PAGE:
CHICAGO — A plague that is killing police officers. Cops face danger every day in the line of duty, but off duty, the danger continues.
A report commissioned by the Ruderman Family Foundation sheds light on an increasingly dark trend—first responders are more likely to die by suicide than in the line of duty.
Cumulative exposure to trauma, horrific accidents and shootings can lead to mental health struggles that too often go untreated. The report reveals the rate of PTSD and depression for police and firefighters is five times higher than the civilian population.
In Chicago on the first day of 2019, a Chicago police officer took his own life with a gun. It’s the fifth suicide in six months locally. Nationwide, 158 police officers took their own lives in 2018. The Ruderman report suggests that for firefighters the number of suicides is under reported, thereby minimizing the crisis.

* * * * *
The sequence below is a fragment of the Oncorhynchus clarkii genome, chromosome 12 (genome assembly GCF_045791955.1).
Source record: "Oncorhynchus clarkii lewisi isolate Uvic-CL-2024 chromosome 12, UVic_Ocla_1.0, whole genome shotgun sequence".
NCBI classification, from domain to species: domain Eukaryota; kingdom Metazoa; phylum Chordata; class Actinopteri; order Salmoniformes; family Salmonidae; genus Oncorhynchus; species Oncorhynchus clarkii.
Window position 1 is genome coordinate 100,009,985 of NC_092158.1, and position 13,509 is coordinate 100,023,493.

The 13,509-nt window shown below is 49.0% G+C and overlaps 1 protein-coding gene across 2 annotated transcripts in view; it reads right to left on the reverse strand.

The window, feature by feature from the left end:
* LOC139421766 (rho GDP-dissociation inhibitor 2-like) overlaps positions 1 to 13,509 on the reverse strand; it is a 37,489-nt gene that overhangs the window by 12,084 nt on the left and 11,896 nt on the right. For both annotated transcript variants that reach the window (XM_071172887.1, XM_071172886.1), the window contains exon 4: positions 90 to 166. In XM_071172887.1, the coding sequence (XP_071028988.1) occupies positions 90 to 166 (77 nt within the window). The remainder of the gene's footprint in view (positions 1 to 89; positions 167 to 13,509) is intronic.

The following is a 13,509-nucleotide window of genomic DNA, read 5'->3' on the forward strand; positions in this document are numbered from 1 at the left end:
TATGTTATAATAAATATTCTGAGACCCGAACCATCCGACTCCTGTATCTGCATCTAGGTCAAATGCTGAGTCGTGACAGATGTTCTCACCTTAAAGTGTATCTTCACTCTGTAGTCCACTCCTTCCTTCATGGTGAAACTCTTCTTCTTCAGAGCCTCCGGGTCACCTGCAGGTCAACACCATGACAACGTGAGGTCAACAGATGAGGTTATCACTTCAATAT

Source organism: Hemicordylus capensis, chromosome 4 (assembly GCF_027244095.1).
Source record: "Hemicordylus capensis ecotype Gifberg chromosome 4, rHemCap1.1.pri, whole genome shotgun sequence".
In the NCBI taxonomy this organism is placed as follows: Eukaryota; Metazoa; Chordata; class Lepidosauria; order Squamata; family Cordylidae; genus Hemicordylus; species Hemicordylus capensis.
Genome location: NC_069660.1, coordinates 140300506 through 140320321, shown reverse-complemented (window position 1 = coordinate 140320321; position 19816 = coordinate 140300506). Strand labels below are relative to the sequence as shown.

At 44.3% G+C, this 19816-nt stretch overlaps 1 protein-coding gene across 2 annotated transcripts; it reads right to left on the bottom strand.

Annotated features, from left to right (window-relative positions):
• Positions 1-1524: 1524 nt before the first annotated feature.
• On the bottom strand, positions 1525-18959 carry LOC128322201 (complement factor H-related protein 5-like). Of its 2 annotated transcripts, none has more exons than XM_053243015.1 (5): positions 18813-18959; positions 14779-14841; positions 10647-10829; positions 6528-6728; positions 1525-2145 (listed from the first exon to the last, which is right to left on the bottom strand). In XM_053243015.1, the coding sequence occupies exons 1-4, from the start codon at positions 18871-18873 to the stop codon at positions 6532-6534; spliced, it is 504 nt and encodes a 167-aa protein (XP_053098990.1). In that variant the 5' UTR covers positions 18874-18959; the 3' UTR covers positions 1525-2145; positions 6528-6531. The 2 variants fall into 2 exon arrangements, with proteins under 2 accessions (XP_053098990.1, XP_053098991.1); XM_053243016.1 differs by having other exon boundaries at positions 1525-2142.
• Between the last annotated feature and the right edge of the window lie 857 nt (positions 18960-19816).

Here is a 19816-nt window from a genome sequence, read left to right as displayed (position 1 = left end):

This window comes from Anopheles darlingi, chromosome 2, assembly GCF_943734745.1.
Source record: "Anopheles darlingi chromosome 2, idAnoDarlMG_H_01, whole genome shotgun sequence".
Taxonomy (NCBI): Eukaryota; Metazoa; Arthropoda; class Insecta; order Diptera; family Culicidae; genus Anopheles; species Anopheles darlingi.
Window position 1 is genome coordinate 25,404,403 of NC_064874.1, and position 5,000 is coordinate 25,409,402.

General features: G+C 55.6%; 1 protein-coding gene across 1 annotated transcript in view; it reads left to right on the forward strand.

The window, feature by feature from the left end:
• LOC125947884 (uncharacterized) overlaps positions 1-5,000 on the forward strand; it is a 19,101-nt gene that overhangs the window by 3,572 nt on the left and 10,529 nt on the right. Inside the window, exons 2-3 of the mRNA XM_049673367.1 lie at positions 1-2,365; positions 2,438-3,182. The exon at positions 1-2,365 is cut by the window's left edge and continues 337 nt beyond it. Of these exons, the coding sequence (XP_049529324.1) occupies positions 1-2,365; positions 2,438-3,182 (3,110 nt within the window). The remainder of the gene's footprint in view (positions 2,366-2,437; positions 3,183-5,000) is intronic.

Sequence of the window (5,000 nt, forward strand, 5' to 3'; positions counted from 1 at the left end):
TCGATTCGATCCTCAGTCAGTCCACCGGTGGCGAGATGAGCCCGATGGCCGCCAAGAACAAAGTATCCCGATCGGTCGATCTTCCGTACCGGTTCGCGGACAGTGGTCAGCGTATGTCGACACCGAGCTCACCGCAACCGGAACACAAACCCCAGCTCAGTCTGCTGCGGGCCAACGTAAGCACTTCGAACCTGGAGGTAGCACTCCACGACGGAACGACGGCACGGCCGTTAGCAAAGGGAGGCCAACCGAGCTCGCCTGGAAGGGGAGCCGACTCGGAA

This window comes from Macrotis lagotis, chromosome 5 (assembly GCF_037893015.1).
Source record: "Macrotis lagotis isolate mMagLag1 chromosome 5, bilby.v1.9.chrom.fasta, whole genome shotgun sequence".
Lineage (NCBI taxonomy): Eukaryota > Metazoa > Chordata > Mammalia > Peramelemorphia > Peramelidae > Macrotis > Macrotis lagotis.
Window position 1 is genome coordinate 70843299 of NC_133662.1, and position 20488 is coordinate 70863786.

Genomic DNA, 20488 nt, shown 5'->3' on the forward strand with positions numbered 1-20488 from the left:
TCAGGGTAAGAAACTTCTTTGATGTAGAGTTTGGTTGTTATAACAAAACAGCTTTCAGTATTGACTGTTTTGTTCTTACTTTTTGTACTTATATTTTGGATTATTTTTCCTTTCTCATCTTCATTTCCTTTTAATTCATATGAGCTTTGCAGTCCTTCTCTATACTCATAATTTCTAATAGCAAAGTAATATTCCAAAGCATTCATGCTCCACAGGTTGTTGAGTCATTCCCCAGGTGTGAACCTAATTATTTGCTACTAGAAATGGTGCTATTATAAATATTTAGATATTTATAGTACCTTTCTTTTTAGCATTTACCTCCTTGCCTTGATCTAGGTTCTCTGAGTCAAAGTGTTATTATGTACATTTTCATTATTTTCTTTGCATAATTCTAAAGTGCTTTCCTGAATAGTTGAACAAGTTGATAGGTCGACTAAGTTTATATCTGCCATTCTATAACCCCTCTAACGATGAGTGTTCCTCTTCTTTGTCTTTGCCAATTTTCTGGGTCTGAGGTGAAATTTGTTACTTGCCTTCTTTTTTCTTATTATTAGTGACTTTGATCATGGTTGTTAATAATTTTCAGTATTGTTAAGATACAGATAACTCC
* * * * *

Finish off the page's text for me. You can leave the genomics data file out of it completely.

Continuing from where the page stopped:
Many critics said lack of resources for mental health add up to more lives lost.
Mental health experts said the barriers that keep first responders from seeking help—stigma, shame, fear of being taken off the job—are powerful deterrents.
Around the country, less than 10 percent of departments have suicide prevention programs.
To view the "Ruderman White Paper on Mental Health and Suicide of First Responders" in full, please visit their website.
The National Suicide Prevention Lifeline can be reached at 1-800-273-8255. Police officers can text the word "blue" to 741741 or simply text "talk" to 741741.